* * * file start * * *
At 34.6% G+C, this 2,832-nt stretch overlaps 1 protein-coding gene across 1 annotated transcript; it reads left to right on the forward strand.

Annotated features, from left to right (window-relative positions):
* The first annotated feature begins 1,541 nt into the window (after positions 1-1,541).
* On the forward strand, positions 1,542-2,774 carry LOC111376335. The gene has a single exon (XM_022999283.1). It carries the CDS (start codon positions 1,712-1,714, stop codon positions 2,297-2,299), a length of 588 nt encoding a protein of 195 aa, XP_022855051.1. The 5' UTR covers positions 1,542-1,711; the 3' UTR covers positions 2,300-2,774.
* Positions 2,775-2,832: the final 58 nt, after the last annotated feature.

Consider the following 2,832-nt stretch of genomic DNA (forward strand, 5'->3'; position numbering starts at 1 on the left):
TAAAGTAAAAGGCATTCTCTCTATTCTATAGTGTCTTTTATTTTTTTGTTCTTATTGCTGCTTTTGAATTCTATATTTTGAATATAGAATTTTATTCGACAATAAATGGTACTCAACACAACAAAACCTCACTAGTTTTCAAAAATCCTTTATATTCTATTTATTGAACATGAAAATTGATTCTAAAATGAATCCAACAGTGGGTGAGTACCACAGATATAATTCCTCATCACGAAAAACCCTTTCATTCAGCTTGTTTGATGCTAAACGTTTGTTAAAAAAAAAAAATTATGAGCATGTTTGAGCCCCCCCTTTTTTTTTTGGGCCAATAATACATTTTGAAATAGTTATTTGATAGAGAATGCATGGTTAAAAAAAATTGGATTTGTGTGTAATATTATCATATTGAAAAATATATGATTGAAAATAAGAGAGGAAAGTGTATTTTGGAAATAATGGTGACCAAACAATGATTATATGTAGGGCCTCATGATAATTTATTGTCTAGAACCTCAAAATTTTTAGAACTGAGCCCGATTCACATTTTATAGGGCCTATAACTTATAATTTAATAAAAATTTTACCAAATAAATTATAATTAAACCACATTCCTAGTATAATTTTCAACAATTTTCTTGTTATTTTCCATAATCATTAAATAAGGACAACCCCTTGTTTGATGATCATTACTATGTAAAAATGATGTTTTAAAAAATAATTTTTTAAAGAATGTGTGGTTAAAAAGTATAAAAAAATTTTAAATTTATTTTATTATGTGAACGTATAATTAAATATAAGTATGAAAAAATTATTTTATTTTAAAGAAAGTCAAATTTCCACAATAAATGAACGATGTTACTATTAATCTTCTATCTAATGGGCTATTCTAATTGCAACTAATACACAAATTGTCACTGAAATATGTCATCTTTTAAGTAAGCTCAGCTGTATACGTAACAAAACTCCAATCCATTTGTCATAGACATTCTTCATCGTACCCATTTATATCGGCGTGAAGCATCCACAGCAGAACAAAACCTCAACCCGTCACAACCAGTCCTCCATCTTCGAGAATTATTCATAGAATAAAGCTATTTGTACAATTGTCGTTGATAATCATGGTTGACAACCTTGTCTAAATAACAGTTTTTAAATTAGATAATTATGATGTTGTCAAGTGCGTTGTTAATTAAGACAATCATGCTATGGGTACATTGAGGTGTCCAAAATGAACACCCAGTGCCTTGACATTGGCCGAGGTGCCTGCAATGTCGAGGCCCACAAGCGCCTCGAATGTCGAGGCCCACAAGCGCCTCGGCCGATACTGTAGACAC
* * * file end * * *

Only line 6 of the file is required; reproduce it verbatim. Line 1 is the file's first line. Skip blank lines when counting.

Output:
Consider the following 2,832-nt stretch of genomic DNA (forward strand, 5'->3'; position numbering starts at 1 on the left):